Editor's Letter: Introducing The Cherry Bombe 100

The Cherry Bombe 100 is more than a list. It’s a celebration of the women who inspire us every day with their creativity, energy, humanity, and hard work.

When we launched Cherry Bombe five years ago, women in this industry were underrepresented in so many ways— in kitchens, at events, on best-of lists, and in the media. Today, things have changed dramatically. Women have a very real seat at the table—in many cases because they set their own table!—and they are pushing this industry to be a better, more welcoming place for all.

We felt that given the state of the world—and the food world—it was the right time to celebrate those who try hard to do the right thing, every day. These are women we’ve had the privilege of getting to know over the past five years. We admire them deeply and value their contributions to our community.

As we worked on the list, we realized that there was a group of women whose achievements were so extraordinary, they deserved special recognition. So we also created the very first Cherry Bombe Hall of Fame. I hope you recognize the trailblazers on this list who made so much possible for all of us.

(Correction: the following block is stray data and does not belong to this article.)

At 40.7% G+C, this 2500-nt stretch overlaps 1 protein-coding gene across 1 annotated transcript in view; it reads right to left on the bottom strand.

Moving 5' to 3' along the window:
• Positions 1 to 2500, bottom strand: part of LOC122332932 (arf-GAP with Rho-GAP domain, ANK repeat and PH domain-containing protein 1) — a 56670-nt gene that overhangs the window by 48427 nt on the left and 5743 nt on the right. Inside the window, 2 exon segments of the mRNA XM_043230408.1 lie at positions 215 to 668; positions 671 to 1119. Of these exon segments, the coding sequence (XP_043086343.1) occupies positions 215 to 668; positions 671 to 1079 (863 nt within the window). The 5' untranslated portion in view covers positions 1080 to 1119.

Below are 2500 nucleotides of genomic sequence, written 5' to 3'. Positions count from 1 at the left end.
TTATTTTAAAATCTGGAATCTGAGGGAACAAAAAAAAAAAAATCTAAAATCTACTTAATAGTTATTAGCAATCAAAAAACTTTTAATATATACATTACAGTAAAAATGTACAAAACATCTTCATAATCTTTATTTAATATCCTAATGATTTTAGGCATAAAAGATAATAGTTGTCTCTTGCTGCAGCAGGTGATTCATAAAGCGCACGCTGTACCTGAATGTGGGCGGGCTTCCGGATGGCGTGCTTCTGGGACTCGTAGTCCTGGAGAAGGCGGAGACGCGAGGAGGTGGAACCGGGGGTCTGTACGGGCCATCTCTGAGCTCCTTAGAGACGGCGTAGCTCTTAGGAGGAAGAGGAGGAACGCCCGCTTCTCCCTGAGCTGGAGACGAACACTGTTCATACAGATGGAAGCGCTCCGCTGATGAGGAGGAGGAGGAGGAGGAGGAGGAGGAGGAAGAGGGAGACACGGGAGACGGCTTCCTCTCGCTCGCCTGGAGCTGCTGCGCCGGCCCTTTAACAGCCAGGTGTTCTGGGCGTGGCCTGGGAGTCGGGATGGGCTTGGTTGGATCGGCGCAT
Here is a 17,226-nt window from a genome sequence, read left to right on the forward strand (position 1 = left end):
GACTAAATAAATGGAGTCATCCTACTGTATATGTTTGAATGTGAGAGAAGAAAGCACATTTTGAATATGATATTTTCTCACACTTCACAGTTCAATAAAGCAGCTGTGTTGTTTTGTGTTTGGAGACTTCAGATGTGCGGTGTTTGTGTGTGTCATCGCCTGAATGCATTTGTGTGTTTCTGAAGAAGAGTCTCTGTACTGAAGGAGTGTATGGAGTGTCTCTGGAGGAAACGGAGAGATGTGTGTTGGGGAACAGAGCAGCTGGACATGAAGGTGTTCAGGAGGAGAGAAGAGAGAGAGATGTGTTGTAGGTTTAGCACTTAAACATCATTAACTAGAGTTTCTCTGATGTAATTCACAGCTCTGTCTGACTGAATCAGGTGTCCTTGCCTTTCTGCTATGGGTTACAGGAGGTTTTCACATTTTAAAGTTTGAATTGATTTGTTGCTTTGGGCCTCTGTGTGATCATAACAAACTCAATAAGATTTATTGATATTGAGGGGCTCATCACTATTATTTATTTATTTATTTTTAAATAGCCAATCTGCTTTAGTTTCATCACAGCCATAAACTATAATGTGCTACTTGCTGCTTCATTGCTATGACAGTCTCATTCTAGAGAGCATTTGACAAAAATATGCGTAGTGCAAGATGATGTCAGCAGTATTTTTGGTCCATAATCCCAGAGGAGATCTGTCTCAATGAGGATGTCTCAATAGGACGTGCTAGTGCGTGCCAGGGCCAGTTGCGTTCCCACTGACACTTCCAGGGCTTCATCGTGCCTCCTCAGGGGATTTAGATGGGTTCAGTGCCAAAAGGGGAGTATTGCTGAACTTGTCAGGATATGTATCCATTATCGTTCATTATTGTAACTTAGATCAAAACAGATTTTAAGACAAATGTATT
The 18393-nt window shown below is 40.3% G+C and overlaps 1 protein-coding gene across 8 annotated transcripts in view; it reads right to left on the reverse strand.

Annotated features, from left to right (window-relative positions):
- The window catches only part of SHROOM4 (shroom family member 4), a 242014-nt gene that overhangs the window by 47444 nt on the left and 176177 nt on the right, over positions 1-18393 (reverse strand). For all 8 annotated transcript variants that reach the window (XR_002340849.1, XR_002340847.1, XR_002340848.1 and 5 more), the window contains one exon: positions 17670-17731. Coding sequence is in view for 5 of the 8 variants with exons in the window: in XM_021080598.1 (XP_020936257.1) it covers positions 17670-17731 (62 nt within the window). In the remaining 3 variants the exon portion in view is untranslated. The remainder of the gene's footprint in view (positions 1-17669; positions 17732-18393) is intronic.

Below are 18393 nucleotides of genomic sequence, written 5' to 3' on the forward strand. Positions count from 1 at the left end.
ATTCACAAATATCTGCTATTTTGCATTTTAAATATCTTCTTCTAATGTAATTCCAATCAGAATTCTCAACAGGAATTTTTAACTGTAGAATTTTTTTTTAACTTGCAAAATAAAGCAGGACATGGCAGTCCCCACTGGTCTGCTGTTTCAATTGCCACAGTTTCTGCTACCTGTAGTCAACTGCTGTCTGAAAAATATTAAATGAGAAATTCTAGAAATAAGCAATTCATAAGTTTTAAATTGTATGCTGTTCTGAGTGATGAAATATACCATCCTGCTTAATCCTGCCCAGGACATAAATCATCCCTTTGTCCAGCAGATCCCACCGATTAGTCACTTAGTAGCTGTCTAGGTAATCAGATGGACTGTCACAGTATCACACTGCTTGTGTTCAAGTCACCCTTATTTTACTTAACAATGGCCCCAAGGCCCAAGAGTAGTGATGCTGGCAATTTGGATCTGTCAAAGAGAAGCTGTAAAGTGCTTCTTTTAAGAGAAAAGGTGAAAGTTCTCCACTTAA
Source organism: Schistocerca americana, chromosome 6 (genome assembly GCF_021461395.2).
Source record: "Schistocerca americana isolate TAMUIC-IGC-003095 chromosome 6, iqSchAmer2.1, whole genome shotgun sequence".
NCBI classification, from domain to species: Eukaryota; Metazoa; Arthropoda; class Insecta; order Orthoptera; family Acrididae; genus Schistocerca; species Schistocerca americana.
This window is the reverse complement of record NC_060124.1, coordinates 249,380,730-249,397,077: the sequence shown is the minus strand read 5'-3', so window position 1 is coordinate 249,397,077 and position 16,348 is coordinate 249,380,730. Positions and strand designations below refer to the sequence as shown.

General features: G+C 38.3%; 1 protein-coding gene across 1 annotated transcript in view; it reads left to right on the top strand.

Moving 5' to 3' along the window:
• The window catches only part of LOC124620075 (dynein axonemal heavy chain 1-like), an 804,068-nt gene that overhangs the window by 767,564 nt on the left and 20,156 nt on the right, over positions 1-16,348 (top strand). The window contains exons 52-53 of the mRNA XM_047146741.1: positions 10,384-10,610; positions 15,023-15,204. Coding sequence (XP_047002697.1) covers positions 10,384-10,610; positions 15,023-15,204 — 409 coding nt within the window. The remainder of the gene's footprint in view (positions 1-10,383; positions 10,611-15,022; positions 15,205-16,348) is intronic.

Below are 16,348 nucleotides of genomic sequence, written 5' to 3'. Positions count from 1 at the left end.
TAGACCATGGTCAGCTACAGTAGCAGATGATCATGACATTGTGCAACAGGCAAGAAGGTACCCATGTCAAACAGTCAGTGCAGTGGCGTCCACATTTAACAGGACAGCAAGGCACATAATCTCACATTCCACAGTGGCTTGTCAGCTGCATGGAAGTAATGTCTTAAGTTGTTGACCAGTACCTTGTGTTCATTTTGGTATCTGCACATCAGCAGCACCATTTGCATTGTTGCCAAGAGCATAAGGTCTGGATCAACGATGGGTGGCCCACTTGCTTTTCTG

I’d like to thank the team at Contadina for supporting The Cherry Bombe 100. The renowned brand turns 100 this year, and has a fascinating history. Back in 1918, Italian immigrant women couldn’t find tomatoes in this country, so the founders, who also hailed from Italy, decided to create a canned product that would recreate that taste of home. They christened the brand “Contadina,” which means women in the field, and put their sister’s likeness on the label. I’m especially thrilled by this partnership because Contadina is a brand my mother and grandmother introduced me to. I don’t come from an Italian family, but we made “sauce,” as we called it, every week. I vividly remember the Contadina cans lined up on the counter and the smell of meatballs simmering in all that tomato-y goodness. I still make tomato sauce today and it’s virtually identical to my family recipe, except I use way more garlic. My Irish-Scottish-German family loved tomatoes, but garlic wasn’t something they were ready to embrace back then!

Lastly, thank you to the women on The Cherry Bombe 100. You nourish so many through what you cook and create. It’s an honor to celebrate you and your accomplishments.

You’re the bombe!

Kerry Diamond

Editor, Cherry Bombe

Lauren Goldstein